I commend Facebook for taking on the issue. I'm not a Facebook junkie. I simply recognize the moderation dilemma and have been searching for the answer so that I might apply it within communities I'm developing. I spend my days thinking about how I can create a valuable destination for those I seek to attract. I'm not simply after page views.

    Facebook, and any community manager, online or offline for that matter, has two choices; 1.) Put controls in place or 2.) Don't put controls in place. The whole topic comes down to the old saying; "You can't please all of the people all of the time."

    To choose not to put any controls in place is to trust every individual will do the "right" thing (whatever that is) all the time. Yet, the moment ANY "rules" are implemented, someone, or some group becomes alienated.

    Therefore, Facebook has two choice: Let 350 MILLION people try to get along in a world with no rules... or... make an attempt at understanding the "moral sensitivities" of it's users so that it might come up with community moderation rules which will alienate as few as possible.

    But, you can't please all of the people all of the time.

    I run a modest group of less than 1000 people and I've kept the activity very low for this same reason; I've been trying to figure out how to build in balance so that the group may grow in a healthy fashion, beneficial to as many members as possible. The only answer I continually come up with is to develop some sort of council designed to create and enforce community behavioral guidelines. My "math" leads me to the same conclusion Facebook as come to. I simply have not come up with a framework for that approach yet. I will definitely have a close look at Facebook's approach to draw some inspiration. Kudos to them for trying.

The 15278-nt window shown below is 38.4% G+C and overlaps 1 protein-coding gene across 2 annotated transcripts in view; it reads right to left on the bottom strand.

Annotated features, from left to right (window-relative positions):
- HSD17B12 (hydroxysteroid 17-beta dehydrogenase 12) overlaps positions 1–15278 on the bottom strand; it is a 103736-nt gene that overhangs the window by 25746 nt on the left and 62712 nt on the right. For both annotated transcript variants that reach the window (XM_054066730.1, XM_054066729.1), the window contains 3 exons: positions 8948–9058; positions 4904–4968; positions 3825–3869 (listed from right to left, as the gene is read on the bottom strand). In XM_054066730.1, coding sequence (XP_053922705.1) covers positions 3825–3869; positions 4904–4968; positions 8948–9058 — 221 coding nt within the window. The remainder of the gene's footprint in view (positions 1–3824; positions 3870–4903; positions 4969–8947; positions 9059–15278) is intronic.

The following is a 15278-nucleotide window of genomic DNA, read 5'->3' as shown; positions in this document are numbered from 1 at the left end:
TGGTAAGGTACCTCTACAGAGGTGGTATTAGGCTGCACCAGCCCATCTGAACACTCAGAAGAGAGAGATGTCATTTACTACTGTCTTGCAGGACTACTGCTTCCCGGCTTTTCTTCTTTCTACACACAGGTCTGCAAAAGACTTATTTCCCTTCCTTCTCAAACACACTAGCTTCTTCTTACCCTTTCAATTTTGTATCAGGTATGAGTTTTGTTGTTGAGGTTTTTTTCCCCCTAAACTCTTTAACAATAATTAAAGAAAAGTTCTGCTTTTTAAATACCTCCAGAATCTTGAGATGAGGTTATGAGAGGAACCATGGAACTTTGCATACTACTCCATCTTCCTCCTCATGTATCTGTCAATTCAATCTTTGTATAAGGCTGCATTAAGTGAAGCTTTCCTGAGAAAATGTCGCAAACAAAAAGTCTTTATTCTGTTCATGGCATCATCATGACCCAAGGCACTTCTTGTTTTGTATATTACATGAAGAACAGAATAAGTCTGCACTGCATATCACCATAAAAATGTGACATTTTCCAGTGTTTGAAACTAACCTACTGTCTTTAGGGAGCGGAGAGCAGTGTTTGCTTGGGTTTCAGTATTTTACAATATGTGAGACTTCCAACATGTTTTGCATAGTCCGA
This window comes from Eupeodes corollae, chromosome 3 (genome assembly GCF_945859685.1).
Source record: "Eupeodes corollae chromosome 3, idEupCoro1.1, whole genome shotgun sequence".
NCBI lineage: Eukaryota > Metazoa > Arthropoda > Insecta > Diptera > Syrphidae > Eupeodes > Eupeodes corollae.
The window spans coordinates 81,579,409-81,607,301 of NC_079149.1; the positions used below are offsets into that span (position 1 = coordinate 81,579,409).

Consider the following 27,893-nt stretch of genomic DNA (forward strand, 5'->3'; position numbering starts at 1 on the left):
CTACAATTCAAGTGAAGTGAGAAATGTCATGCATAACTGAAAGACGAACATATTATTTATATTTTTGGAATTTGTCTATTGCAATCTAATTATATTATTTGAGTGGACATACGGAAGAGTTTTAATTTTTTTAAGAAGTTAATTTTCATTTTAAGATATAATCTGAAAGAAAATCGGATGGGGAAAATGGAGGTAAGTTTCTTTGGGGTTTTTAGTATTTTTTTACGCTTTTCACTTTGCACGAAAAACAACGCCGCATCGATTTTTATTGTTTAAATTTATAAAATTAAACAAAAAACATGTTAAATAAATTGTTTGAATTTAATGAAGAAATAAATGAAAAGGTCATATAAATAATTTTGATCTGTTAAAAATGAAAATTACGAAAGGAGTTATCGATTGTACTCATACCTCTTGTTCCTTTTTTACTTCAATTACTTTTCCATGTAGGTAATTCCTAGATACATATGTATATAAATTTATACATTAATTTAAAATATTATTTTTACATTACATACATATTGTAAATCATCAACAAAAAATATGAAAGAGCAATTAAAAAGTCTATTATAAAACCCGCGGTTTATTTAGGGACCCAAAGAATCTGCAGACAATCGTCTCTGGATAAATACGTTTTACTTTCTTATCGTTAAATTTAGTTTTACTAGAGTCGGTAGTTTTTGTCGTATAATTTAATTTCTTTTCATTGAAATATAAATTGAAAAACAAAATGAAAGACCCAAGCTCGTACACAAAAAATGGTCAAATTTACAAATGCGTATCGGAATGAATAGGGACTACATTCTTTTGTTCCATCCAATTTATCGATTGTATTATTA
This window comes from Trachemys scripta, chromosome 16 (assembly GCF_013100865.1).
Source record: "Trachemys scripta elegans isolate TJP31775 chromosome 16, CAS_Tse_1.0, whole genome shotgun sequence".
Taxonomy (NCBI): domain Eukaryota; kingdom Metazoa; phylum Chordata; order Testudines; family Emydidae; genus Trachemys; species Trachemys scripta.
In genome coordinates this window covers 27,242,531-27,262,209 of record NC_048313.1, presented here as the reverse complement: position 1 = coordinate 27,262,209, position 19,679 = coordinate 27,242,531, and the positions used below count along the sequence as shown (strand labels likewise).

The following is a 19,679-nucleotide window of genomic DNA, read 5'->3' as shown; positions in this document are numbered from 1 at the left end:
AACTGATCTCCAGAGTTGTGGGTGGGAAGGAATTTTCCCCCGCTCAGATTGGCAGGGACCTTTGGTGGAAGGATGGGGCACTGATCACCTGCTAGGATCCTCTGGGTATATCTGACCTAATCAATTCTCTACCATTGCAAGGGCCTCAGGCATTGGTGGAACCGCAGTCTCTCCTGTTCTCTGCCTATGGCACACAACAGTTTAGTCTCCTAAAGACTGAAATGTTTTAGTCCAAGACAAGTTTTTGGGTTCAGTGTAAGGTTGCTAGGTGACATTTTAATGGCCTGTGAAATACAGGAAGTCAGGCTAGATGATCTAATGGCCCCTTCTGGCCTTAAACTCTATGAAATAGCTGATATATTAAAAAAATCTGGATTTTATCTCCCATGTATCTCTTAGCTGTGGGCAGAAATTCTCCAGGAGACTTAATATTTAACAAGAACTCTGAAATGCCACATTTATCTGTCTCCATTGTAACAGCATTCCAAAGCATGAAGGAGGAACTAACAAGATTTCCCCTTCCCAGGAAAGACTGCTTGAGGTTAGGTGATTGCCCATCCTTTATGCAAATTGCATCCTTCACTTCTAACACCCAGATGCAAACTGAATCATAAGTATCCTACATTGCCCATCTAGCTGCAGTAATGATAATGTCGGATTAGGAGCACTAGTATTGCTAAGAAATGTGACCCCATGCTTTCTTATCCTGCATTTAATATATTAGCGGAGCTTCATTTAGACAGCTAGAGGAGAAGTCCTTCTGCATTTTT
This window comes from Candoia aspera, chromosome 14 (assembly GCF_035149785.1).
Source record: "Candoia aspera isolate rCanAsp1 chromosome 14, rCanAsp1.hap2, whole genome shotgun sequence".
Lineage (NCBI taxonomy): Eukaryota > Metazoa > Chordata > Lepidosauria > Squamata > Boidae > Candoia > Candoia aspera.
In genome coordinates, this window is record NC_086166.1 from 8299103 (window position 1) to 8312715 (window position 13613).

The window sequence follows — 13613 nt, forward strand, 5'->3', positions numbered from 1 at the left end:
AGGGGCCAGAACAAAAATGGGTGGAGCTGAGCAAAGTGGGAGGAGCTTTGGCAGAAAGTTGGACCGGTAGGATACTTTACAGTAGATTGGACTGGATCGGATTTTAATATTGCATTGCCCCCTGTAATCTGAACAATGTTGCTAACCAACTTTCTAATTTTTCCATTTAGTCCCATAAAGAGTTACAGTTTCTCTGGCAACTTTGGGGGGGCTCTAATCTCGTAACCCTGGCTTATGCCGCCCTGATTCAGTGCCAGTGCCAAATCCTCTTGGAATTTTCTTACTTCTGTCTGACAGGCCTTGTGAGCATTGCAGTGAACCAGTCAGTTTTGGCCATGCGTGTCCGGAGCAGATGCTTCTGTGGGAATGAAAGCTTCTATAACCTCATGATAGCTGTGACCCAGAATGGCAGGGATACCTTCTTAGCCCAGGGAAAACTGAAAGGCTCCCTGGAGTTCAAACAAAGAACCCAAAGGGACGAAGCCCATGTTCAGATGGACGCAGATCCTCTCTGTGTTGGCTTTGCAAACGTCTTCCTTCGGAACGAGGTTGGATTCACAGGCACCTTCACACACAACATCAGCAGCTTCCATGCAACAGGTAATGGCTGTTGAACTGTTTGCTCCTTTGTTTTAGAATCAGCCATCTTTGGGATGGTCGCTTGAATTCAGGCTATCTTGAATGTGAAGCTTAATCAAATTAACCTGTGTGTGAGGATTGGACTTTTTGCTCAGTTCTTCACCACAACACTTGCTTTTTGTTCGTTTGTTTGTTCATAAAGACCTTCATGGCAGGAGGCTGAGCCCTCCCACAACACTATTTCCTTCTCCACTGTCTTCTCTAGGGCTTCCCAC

Anyone have a better idea for a social architecture?

  • Michael Bloomquist

    This is all fine and good however I'm sure the "FCC" can't decifier my sarcasism in a wall post to one of my friends. ie - "I will beat you like a red-headed step child when you bring your sorry ass over here for poker night." Not that I would actually post that, however I bet someone will! MB

  • David Molden

    I will follow this with interest as it seems to follow the NLP presupposition that 'all procedures should increase choice'. If the community is policing itself then only the community can take away its choice. I will be interested to see how much positive choice this method adds to the system, or how many limitations are imposed.

    www.quadrant1.com

  • GaryFPatton

    Yours is a thought-provoking and helpful article, Kit. Thank you!

    As I read, I wondered how the FCC might handle additional contentious issues you didn't mention like abortion, sexuality, plus that other biggie besides politics and taxes ...religion. Within the latter lies the current active and emotion-charges discussion regarding the connection between so-called Islamism and terrorism.

    I've posted your article onto my FaceBook Wall for my Friends to read and consider from their own perspective.

    Regards,
    @GaryFPatton
    The People Development Guy in Toronto
    http://is.gd/1DCOm

  • David Molden

    I will be interested to see if this works to the community's advantage. It kind of follows the NLP presupposition 'all procedures should increase choice' - this certainly has the potential to do that, but it could also become a set of limitations. Stand back and let the games begin.

    http://www.quadrant1.com